Human resource (HR) managers in the civilian world are often baffled by the job language spoken by the military; many of them don't know what a DD214 form is or why it is so important to veterans. Therefore, private-sector HR staff sometimes need to be educated by veterans about the value of their military training and experience, and why it is relevant to the jobs they are seeking.
This lesson was one of many learned by veterans who attended The American Legion-sponsored Veterans Transition Workshop on Aug. 24 in Indianapolis, led by Kris Urbauer, General Electric's very first program manager for veterans initiatives.
A West Point graduate, Urbauer served as an Army engineering officer and saw duty overseas in South Korea and Bosnia. She also graduated from jump school and became a senior parachutist. Leaving the Army in 1995 as a major, Urbauer was recalled to active duty in 2001 and served one year at Ground Zero, conducting cleanup operations with the Army Corps of Engineers.
The GE Veterans Workshop covered key aspects of how veterans should manage their job transition, and offered success-building tips on résumés, phone conversations, interviews and networking. Following the main presentation, veterans paired off with HR specialists from GE for one-on-one help sessions.
Urbauer said one consistent problem she sees with veterans in the job market is that "they sell themselves short. They don't verbalize or put into their résumé properly about what they did in the military. They don't translate their experiences well enough to impress people in the civilian world. They don't really think about all the important, responsible things that they did in the military."
Military culture itself, Urbauer explained, is at least partially responsible for such a drawback in civilian life since it emphasizes group success over individual achievement. Many responsibilities in the Armed Forces — commanding a company, operating a nuclear reactor, flying high-tech aircraft, conducting electronic warfare — are noteworthy accomplishments. But veterans don't really think of them as such "because to us, it's normal. Whereas, in the civilian world, it translates into something very impressive. That's a lot of responsibility but (veterans) don't think about it in those terms."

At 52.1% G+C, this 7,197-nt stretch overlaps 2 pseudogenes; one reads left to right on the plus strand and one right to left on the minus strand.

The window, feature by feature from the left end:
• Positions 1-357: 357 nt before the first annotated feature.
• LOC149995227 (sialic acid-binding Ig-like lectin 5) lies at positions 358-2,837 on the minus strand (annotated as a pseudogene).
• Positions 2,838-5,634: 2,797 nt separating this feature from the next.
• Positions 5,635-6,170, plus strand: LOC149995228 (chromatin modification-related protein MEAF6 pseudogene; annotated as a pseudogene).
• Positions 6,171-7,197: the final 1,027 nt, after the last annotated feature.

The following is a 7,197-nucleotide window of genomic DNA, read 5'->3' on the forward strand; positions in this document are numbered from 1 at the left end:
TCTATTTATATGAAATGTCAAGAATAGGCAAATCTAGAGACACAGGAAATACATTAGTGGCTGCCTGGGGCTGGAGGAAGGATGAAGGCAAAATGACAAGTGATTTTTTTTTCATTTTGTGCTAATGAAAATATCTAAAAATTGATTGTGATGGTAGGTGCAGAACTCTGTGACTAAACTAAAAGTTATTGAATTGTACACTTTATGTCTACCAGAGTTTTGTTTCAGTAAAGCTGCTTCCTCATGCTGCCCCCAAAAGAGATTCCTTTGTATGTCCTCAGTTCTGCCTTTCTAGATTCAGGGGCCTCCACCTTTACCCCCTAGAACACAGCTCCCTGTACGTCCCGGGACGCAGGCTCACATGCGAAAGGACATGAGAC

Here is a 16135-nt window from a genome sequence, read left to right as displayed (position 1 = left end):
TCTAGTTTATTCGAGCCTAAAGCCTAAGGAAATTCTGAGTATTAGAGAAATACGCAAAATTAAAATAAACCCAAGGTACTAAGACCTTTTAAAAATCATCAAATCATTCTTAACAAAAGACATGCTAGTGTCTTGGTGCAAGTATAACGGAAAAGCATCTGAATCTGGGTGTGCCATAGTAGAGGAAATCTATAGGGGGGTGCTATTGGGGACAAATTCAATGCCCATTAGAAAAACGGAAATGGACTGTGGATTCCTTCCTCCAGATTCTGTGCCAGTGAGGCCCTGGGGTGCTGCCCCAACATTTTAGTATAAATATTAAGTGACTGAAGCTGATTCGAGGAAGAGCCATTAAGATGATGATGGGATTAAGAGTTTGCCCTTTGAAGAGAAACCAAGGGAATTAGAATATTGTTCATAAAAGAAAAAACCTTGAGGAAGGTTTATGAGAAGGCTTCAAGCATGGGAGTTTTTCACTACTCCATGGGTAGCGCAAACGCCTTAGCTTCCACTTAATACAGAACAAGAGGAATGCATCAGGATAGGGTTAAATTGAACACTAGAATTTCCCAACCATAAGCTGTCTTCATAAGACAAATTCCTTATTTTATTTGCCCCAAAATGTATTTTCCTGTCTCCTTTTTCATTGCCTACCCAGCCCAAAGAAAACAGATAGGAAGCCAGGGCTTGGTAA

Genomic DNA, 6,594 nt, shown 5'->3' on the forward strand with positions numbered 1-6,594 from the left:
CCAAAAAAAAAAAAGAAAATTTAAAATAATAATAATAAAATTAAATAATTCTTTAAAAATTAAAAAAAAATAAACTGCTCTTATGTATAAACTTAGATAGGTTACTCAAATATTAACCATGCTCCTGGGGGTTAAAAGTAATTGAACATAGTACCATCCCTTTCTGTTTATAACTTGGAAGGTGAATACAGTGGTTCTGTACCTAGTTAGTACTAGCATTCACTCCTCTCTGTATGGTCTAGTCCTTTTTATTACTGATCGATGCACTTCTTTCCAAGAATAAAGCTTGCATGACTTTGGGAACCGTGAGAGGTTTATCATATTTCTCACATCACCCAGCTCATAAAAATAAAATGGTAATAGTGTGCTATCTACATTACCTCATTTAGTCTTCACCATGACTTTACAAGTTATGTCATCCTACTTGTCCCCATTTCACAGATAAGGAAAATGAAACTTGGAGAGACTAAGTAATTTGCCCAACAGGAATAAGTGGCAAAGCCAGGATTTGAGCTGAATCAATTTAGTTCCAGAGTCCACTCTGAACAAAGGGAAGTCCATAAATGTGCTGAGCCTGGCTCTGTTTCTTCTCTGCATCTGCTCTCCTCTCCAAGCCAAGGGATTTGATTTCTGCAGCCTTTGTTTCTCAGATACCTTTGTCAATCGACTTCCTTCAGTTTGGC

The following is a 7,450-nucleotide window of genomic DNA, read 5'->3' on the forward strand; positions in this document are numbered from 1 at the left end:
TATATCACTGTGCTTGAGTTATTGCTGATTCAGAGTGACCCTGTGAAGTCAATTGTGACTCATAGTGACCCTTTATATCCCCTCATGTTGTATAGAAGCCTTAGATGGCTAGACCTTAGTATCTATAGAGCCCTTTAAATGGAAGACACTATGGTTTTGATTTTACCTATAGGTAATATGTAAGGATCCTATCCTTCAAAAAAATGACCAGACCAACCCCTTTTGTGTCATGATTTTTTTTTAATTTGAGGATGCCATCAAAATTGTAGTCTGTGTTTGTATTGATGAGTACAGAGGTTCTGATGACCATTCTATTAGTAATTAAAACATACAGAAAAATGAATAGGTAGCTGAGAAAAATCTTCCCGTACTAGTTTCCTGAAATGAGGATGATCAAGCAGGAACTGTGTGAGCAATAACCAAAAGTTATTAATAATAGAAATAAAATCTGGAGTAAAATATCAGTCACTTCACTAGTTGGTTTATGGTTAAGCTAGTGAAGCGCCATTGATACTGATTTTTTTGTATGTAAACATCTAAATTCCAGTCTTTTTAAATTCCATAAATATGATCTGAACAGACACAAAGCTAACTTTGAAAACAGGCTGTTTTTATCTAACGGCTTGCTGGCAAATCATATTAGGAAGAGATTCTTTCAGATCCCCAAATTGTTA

Kate Darmstadt, an HR manager for GE Appliances in Louisville, said transition workshops for veterans are important "because we need to support our troops. They have committed to our country and our freedom. We really need to give back to them and support them in this endeavor."
"It's a big transition to go from military to civilian life," Darmstadt said. "So the information that we try to impart is helping them translate their military experience into words and ideas that civilians will understand. And to help them market themselves better and make them stand out in that sea of a hundred or so résumés that we're going to look at for any one job."
Urbauer said some veterans include too much military experience and jargon in their résumés, while others downplay it to the point where it looks like they never served in uniform. "Veterans' résumés need to be somewhere in the middle, because most companies, especially this day and age, value military experience and kind of respect it, even if they don't understand it. So if you take it completely off your résumé, I think you're selling yourself short there, too.
Lack of confidence is also a problem with some veterans when talking about their active-duty experiences, Urbauer said. She has seen military retirees avoid eye contact and appear quite nervous during job interviews. "It's a strange environment, and they're not used to it, so they need to practice, and that's what we try to help them with too."
Highlights of advice from the transition workshop include: